This is bizarre on a number of levels, but two aspects of the story are particularly mind-boggling. First is that the American Civil Liberties Union fought a legal battle with the FBI over access to documents just like this. In fact, the FBI relented and provided a version of this same manual to the ACLU last year. But the copy they released to the ACLU was heavily redacted -- unlike the 70-plus page version of the manual Baumann reviewed at the Library of Congress.
And second, the manual almost certainly shouldn't even qualify for a copyright because it is a government work. Anything "prepared by an officer or employee of the United States government as part of that person's official duties" is not subject to copyright in the United States. And yet, according to Baumann, the author of the manual deposited a version of the interrogation manual dated 2008 with the U.S. Copyright Office in 2010.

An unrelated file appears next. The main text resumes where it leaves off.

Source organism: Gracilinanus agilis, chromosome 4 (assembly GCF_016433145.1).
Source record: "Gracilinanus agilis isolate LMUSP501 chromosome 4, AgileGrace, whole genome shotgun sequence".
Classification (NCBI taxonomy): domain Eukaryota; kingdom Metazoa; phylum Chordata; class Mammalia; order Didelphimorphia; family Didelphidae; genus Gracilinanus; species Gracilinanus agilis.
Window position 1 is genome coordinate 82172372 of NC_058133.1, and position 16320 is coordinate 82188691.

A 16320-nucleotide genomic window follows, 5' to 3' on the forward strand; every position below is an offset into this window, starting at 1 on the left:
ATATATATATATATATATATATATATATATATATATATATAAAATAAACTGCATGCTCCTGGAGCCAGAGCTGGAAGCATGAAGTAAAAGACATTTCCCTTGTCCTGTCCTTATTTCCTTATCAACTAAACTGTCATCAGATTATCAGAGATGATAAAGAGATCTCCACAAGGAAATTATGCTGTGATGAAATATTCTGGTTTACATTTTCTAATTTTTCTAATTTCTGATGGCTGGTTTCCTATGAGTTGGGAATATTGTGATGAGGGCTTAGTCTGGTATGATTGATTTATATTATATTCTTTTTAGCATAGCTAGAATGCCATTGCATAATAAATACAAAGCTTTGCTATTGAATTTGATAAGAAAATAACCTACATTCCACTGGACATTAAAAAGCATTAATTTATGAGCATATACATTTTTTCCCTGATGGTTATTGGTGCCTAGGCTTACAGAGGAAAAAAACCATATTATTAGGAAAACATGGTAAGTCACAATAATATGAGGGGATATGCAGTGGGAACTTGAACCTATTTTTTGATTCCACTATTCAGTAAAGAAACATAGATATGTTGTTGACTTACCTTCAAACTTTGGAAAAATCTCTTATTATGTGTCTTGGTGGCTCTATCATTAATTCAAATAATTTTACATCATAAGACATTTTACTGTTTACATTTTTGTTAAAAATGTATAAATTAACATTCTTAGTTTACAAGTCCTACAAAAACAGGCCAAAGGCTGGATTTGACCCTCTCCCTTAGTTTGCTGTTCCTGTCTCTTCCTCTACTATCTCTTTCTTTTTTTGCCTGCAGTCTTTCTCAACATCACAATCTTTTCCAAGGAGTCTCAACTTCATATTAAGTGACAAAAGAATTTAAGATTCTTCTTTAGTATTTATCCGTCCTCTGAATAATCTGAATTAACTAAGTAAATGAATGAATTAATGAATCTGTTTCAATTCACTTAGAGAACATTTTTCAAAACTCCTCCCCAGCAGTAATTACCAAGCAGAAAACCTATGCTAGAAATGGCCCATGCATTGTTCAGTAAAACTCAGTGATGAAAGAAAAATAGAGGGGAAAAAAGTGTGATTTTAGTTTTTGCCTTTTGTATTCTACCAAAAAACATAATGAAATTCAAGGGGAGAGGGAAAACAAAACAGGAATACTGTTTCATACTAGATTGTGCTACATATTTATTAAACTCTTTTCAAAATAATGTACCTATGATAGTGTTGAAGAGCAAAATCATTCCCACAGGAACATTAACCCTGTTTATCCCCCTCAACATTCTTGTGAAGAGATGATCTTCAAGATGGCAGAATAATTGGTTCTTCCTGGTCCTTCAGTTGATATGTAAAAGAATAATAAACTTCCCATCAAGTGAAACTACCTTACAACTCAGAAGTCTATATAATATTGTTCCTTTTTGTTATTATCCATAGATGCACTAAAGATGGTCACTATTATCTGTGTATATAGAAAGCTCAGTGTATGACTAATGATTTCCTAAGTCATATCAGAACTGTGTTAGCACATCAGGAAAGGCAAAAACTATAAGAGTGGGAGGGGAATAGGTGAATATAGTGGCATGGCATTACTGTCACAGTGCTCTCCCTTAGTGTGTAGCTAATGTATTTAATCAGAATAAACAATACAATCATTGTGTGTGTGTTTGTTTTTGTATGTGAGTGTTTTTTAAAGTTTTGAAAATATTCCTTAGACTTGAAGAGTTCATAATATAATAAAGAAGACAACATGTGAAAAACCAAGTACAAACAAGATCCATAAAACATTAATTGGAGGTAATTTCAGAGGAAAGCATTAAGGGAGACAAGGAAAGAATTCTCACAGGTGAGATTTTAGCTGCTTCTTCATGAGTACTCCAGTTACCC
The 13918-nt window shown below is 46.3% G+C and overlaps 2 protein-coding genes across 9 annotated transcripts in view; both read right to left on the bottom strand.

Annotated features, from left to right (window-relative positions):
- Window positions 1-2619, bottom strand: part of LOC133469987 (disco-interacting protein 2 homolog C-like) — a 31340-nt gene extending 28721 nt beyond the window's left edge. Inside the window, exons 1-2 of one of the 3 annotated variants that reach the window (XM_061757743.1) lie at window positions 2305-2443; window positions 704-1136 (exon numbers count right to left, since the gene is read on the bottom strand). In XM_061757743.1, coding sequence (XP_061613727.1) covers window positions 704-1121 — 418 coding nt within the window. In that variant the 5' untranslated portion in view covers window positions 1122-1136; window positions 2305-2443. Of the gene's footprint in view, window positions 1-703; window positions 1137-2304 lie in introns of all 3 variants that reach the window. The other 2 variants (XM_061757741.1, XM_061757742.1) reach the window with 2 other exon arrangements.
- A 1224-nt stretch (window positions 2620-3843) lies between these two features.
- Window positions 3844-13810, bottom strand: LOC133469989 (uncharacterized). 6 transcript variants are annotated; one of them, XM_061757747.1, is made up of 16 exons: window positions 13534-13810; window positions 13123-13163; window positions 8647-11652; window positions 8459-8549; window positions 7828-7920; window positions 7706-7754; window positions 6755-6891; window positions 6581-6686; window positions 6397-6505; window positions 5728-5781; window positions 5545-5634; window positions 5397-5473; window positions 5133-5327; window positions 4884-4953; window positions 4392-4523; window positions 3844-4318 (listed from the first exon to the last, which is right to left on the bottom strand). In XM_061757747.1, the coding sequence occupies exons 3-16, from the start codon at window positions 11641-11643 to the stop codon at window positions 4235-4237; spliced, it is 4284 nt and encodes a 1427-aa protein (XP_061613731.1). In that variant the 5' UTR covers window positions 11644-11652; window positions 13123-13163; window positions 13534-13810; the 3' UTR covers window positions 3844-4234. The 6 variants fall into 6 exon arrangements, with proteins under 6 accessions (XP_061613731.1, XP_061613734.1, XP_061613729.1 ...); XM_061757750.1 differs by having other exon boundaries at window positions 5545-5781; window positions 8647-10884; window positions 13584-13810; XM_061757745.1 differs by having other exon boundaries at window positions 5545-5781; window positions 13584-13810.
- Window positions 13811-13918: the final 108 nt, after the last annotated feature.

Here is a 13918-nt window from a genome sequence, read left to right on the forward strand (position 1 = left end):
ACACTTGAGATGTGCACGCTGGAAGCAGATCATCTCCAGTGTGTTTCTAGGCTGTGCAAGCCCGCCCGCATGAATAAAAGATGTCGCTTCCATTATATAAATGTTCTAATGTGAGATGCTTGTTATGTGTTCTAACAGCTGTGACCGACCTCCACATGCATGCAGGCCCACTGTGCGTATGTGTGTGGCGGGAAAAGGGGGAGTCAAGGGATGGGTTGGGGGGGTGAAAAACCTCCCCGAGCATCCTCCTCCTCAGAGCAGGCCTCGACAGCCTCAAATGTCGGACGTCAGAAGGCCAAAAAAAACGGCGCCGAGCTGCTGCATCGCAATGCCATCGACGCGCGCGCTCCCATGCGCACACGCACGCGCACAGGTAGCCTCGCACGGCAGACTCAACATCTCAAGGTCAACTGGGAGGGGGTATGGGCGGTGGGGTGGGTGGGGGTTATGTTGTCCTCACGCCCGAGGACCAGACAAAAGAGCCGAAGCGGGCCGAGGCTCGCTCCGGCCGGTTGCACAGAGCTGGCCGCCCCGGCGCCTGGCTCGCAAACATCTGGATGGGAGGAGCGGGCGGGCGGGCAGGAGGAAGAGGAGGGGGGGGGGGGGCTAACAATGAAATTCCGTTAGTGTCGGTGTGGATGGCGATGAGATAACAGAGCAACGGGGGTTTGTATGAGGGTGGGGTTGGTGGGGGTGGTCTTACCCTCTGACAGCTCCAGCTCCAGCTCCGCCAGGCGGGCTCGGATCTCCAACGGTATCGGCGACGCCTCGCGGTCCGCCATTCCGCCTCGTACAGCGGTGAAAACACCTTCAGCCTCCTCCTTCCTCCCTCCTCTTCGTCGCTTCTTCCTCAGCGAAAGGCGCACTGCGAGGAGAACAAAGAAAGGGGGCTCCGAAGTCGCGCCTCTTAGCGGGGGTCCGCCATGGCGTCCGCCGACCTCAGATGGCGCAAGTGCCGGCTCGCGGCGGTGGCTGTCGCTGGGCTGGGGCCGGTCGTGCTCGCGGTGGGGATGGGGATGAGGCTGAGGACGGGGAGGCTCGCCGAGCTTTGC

A comparison between that version catalogued by the Library of Congress and the redacted one the ACLU obtained reveals a few interesting details. For instance, the full version includes a sentence that says the manual is intended for the FBI's "clean" teams -- the investigators charged with collecting information for use in federal prosecutions. "That raises the question of whether teams collecting information that's not for use in federal courts would have to follow the manual's (already permissive) guidelines at all," says Baumann.